3. Talk to your son – Often, parents of depressed teens feel they can never say the right thing around their son or daughter and so they clam up. The thing is, not everything you say to him has to be the cure-all for depression. Just talk to him like normal, don’t let yourself drift from him because he needs you now more than ever. If that means you yammer on about mundane things with him, then that’s what it means. If he groans and moans about it, just deal. Human connection fights depression but depressed people rarely seek it out. That’s something you can give him. One of the ways I find works to get the teen talking is to ask them for their advice on something. “Should I wear this?”, “What music should I add to my driving playlist?”, “My coworker talks a lot and it’s distracting, what would you do?”. These tend to be things your teen is going to have an opinion on and will get them talking to you. Even if you’re just talking about an Apple Music playlist, it counts as human connection and it’ll work to give him a boost of happy chemicals in his brain. Depression is isolating and left up to him, he would retreat into a dark abyss and that’s nowhere you want your baby boy to be.
4. Get to the bottom of why he’s not going to church with his dad – it’s not always easy to get any teen to open up about why they are or are not doing something. Go slow and start with your own experiences. I am going to assume you’re a godless heathen like myself, so tell your son what led to you becoming an atheist. Ask him if he believes in god. Ask him if he misses church and if he valued it. If he doesn’t open up right away, keep talking to him about your own feelings toward it and keep asking. The Catholic church is pretty heavy on shame and guilt and it could very well be a factor in your son’s depression, so tell him that all those things they want him to feel shame and guilt for are normal things we all experience. If you find out he doesn’t believe in god or was coming home miserable from church or even that he just adamantly does not want to go anymore, then work with him on telling his father that. You could, of course, tell dad that on your own, but he’s much more likely to truly hear it if it comes from your son. If it turns out the church is important to him, and he’s just struggling to get up and at ’em on church day, don’t take it from him. Help him get up and get to church with his dad.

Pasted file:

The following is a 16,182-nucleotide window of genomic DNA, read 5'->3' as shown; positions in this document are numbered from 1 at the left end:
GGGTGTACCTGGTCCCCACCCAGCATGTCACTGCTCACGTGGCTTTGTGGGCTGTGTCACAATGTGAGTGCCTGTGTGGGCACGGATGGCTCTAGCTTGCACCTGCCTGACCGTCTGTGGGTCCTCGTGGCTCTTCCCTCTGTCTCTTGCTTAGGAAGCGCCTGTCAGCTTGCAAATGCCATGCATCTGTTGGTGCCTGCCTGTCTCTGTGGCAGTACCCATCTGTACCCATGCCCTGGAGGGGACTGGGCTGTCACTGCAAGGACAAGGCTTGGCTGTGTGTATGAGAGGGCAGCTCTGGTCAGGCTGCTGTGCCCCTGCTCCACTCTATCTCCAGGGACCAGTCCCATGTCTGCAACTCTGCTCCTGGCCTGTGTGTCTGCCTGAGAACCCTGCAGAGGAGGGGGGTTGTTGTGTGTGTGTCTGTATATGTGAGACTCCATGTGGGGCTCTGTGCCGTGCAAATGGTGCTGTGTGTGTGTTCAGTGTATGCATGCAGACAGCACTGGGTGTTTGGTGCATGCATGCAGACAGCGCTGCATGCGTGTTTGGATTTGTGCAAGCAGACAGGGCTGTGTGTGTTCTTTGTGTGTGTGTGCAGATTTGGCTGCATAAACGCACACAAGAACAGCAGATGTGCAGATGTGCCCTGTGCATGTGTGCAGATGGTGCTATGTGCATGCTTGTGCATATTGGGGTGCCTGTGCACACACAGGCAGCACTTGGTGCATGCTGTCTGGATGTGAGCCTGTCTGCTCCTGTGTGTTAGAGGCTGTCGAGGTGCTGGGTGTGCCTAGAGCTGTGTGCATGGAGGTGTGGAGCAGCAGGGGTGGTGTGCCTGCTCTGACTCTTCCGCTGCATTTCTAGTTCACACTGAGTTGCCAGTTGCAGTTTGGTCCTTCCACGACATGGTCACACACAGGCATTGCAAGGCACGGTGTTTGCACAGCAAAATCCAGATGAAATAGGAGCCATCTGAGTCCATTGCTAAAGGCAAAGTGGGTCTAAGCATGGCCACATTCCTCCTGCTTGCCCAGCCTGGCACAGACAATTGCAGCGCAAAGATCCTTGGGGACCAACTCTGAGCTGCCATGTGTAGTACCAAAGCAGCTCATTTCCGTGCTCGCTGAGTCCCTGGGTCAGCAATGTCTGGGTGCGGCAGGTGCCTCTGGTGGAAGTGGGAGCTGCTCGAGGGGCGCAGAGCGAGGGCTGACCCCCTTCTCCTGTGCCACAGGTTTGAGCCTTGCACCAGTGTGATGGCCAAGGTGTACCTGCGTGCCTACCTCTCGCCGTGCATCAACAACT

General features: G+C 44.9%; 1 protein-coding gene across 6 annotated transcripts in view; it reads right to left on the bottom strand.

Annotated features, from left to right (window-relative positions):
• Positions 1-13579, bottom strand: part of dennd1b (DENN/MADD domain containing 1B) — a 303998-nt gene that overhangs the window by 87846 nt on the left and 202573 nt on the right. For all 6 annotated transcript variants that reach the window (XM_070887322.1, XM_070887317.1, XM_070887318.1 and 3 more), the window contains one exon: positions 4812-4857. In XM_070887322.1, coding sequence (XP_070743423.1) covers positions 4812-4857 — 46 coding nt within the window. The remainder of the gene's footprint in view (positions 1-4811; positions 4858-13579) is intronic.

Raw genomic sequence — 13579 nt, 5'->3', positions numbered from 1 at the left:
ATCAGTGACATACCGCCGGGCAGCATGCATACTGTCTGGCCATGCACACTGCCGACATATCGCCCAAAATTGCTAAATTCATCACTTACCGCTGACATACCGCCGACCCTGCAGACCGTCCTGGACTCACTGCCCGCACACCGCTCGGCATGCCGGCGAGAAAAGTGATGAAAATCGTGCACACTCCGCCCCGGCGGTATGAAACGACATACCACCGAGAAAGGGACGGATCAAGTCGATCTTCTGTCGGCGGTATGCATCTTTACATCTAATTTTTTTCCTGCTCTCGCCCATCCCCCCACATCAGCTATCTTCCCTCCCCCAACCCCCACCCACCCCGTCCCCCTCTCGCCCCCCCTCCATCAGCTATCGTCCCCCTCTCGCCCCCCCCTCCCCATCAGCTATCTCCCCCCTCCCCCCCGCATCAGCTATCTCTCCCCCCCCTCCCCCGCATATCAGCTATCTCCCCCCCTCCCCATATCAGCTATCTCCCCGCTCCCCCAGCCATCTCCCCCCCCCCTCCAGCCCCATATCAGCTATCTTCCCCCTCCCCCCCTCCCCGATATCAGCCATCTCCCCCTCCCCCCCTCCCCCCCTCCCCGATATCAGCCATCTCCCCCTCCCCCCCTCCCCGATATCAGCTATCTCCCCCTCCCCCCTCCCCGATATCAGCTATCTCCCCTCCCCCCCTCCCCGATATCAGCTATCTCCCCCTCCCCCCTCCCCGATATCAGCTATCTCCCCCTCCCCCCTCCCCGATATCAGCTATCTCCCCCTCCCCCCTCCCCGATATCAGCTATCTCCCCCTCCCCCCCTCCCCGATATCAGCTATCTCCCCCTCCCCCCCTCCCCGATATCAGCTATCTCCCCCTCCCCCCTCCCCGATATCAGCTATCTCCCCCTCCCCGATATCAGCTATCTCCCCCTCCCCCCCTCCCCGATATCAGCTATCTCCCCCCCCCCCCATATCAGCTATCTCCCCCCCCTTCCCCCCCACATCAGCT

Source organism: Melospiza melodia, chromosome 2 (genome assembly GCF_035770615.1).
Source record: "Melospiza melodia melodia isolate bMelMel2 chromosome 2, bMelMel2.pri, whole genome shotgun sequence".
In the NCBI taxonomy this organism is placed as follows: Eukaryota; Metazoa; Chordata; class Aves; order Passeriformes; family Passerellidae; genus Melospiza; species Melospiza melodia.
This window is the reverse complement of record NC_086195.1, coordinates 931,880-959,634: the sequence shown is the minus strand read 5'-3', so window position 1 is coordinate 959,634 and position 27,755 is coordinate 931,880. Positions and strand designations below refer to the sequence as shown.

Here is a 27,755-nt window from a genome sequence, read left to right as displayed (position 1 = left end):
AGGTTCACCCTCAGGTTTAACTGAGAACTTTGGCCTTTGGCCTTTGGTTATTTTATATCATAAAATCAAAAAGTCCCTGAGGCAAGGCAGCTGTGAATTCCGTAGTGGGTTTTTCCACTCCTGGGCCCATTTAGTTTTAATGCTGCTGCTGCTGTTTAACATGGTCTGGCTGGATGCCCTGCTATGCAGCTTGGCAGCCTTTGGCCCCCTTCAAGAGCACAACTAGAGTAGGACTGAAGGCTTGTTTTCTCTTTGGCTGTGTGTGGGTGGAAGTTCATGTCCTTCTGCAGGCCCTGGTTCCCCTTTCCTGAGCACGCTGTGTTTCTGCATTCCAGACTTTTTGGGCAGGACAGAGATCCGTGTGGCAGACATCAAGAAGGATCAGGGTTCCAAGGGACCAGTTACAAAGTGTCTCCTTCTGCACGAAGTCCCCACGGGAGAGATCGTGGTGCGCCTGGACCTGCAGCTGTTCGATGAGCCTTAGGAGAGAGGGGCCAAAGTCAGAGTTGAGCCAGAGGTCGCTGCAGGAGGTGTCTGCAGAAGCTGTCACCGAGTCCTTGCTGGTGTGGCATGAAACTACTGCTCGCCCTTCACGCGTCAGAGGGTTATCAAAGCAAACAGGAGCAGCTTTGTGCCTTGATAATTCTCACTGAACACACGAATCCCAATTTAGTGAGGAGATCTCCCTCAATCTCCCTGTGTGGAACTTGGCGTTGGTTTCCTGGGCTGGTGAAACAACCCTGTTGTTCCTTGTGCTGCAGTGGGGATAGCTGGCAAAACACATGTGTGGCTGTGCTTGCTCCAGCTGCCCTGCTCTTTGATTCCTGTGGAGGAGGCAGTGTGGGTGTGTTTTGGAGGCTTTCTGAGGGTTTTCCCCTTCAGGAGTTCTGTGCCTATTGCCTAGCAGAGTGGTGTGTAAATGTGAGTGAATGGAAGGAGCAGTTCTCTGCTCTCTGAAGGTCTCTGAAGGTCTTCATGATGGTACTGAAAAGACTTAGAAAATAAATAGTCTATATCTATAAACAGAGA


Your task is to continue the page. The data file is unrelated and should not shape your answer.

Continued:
5. Teach your son to cope – It’s important that your son understand that while depression can make a lot of things more difficult to do, it is not an excuse to not do them. Explain to him that many people all over the world lead normal, productive lives with depression and all it takes is a few coping skills. Have weekly meetings, either just you and your son or you and your son and his father if he’s willing, where you talk about the coping methods you’ve researched, set some goals for the next week and see how you did on last week’s goals. It helps if you also set goals for yourself – that way it’s not just about your son. Plus, he will feel empowered by encouraging you to complete your goals and holding you accountable when you don’t. Goals for him could be showering every day or every second day for an entire week, getting some good exercise in every day, eating well, etc. These are all things that fight depression. They are hard to do, but as you discuss methods of self-motivation and self-discipline, they should get easier. The Subreddit /r/getdisciplined is a great resource for this purpose.